Debby Edelstein, CEO of QualityLife Company, says that the tides of technology are changing with the steady rise of dynamic women in prominent roles within the digital economy. “Globally, women make up over half of social media users and social gamers and a significant number of Computer Science graduates,” she continues.
The question remains whether this trend of women in technology has hit African shores yet.
According to Betty Enyonam Kumahor, Managing Director of ThoughtWorks’ Pan-African region and a speaker at this year’s Wired Women’s Conference, it has.
A trail blazer in agile software development, ThoughtWorks has, for the past two decades, based its global business entirely on innovation.
Kumahor believes that, in Africa, women and the youth are taking on the role of ‘Agents of Change’ through technology and innovation. “It’s an exciting time to be on the Africa continent, and a time of tremendous change”, she says. “Women must get involved in technology and innovation if we are to see the changes we need to see. Remember, us Africans have always been told that ‘women are the backbone of Africa’, and that is no different in the field of technology and innovation.”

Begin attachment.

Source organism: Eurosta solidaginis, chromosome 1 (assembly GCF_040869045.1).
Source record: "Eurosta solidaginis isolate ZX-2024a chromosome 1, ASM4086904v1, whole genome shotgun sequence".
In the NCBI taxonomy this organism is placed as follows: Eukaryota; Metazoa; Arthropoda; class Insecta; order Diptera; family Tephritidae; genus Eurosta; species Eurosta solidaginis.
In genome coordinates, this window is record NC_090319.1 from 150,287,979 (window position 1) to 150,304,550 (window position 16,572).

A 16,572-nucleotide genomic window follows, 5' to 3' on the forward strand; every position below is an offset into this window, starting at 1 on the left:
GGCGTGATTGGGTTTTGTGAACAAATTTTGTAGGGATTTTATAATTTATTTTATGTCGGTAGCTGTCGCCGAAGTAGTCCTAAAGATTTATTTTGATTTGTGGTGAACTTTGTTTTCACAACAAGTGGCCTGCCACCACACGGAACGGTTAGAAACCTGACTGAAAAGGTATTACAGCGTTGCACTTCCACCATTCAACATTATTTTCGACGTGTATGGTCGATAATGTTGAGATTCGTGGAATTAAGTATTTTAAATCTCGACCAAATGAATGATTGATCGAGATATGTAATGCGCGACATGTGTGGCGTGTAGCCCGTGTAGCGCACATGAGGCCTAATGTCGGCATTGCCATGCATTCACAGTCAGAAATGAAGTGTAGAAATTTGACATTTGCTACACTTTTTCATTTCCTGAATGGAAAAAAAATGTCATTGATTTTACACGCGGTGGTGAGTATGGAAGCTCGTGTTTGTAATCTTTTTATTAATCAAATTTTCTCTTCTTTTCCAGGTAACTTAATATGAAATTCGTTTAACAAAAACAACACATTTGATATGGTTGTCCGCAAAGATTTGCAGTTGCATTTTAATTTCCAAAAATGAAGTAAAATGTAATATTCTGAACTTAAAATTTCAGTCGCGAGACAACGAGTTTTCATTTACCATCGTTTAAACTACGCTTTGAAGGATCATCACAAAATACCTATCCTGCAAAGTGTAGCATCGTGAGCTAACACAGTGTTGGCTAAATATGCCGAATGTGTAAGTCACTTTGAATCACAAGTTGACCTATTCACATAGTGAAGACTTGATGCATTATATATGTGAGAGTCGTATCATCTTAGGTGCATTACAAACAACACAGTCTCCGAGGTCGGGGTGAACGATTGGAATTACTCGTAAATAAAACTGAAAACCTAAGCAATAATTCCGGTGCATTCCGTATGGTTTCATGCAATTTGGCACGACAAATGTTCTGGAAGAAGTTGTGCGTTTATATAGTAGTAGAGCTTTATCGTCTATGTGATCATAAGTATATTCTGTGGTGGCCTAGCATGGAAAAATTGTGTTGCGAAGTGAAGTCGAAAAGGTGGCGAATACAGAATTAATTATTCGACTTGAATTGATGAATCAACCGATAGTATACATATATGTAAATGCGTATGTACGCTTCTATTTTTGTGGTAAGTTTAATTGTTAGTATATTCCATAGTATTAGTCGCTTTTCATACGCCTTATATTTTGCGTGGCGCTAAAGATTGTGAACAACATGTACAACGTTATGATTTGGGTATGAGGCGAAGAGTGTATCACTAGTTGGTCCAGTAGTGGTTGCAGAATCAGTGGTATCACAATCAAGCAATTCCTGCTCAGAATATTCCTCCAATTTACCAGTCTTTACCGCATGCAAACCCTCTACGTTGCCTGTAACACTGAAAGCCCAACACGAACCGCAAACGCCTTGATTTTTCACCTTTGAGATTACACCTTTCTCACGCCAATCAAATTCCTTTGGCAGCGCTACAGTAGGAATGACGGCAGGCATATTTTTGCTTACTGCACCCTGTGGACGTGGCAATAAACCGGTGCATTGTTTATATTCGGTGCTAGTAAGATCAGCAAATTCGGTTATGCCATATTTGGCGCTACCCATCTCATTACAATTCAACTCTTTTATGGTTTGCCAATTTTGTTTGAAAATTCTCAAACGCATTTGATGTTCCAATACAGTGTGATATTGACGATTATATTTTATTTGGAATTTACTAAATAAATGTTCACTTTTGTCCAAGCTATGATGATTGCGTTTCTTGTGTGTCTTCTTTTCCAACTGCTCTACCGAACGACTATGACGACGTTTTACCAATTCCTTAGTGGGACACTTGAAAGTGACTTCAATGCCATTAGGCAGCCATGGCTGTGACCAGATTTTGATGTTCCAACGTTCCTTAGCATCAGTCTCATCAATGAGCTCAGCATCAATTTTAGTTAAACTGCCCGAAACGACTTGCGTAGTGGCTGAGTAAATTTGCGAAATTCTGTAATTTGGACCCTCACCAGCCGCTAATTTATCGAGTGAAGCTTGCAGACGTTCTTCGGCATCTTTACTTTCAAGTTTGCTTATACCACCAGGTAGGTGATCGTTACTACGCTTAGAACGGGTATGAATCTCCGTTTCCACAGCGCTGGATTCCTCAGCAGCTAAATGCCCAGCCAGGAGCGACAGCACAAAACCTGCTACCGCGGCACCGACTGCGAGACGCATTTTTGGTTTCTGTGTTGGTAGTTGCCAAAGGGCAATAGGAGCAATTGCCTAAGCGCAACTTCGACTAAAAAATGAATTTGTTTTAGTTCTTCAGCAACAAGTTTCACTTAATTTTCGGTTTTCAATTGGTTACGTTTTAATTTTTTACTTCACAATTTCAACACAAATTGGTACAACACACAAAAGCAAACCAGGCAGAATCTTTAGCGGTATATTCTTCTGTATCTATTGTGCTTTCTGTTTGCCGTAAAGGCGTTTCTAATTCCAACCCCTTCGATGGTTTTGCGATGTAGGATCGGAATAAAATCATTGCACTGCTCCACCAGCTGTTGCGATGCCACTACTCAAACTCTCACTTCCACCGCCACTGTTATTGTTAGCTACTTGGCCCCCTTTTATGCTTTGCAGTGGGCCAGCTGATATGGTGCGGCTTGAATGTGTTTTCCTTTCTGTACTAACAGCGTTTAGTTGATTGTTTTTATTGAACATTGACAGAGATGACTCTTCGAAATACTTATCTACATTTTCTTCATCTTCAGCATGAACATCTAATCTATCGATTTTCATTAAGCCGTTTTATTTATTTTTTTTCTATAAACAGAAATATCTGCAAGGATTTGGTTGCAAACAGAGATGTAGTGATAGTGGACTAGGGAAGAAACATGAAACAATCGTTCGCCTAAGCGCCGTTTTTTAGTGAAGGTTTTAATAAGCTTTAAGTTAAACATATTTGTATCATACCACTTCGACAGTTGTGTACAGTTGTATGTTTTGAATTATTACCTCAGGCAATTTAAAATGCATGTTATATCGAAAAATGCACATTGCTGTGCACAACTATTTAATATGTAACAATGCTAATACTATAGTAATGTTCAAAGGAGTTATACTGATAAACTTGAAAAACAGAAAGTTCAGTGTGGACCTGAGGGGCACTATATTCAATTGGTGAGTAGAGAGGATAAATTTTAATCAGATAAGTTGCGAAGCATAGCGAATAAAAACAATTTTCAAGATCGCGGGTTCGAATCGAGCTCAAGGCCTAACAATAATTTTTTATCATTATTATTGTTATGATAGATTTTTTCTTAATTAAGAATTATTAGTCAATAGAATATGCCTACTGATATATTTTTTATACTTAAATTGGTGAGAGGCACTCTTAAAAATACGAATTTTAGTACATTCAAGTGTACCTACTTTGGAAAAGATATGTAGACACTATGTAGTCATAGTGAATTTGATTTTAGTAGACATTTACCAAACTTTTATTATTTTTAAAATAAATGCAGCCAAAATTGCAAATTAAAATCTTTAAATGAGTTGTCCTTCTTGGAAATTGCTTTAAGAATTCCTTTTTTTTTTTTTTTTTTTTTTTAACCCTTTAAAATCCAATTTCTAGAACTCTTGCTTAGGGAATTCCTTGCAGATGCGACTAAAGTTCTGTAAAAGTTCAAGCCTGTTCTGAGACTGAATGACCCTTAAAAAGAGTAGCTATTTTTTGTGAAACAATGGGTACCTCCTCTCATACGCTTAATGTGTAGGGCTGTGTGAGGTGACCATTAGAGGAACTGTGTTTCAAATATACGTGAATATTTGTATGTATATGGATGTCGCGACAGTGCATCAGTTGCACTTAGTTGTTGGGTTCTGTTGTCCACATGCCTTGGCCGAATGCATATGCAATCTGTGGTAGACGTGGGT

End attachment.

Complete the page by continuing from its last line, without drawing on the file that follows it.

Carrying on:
The conference is aimed at women who work in the technical industry but also at those who describe themselves as technophobes.